Warmth perception is a physical, emotional, semantic, and sensorial bond between people and their environments. Although the effects of single colors have been explored, there has been no research on how paired colors affect warmth perception in interiors. Therefore, the main aim of this study is to investigate these effects of colors and color pairs. Each model was assessed by 32 participants, totaling 96 different participants assessed the color models (Red, White, Green, and their pairs) under controlled conditions, both on a seven-point semantic differential scale and through open-ended questions. The results show that both single colors and paired colors affect warmth perception in interiors. White, Green, and Red are warmer than each other, respectively. Red appears to increase and White appears to decrease the warmth perception of their pairs in interiors. Another important finding of the study is that there is no effect of color location in paired colors.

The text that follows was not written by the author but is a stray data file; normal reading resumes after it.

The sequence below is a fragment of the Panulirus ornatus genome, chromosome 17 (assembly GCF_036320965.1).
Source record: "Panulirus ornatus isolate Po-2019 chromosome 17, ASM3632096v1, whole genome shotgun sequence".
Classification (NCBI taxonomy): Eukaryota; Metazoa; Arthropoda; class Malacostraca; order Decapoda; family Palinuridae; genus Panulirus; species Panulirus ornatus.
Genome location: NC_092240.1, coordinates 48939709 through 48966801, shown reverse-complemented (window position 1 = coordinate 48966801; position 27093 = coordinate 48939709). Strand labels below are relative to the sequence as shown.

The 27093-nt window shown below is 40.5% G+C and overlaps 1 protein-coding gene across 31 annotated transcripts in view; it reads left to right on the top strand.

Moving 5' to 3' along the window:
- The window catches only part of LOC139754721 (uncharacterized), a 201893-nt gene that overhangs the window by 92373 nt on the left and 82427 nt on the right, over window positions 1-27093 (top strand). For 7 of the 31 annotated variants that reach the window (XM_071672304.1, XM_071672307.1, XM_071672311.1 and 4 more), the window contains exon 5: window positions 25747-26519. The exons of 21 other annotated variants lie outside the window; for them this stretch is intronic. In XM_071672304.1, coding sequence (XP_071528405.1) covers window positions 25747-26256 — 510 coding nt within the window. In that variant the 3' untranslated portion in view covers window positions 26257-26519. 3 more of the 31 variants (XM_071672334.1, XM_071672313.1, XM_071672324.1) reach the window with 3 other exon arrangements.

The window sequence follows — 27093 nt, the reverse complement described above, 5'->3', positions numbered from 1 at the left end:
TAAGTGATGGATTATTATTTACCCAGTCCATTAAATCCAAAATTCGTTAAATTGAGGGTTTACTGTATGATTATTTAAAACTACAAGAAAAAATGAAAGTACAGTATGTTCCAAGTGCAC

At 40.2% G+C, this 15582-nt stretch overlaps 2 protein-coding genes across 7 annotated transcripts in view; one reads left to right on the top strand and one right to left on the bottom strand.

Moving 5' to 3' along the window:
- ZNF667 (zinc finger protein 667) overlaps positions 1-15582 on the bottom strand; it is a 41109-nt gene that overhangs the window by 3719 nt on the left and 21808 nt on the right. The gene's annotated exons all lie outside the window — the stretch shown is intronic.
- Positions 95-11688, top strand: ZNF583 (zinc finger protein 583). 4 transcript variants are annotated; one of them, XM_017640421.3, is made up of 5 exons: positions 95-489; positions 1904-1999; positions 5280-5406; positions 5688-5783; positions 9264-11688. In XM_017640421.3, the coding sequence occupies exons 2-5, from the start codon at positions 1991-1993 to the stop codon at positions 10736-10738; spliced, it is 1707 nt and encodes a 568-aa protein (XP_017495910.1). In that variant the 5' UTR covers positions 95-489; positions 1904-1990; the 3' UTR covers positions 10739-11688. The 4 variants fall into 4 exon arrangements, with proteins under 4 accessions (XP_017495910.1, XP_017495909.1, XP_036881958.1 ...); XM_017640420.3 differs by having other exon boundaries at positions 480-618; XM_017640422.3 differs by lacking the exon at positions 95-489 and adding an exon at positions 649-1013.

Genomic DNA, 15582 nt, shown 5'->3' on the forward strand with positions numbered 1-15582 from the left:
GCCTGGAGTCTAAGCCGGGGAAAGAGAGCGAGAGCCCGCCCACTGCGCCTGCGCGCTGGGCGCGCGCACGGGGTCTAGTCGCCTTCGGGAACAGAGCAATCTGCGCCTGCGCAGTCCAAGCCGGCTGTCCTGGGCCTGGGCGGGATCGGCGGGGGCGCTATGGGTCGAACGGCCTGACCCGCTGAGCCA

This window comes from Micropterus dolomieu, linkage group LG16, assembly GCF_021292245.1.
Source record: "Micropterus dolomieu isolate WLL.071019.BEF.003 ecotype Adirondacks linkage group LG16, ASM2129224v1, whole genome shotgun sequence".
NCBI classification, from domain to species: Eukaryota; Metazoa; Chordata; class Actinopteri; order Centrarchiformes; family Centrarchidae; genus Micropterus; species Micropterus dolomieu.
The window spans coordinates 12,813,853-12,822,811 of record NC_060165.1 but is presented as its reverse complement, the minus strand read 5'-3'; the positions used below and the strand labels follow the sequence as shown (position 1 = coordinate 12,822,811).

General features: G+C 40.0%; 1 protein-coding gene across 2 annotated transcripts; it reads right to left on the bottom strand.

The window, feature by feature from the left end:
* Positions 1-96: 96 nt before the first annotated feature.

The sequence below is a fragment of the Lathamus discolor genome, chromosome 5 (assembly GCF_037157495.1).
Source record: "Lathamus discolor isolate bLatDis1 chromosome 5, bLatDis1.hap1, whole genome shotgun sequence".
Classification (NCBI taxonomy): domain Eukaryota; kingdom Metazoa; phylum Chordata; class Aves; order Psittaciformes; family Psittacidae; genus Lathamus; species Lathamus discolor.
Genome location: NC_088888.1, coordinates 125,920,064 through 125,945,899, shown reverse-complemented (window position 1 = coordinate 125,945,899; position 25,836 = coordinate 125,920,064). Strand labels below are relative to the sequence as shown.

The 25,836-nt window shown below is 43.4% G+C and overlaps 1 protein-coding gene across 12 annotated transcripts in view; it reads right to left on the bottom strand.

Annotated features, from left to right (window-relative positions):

|Number of pages
|Journal of Imaging Science and Technology
|Early online date
|18 Aug 2016
|Published - 1 Sep 2016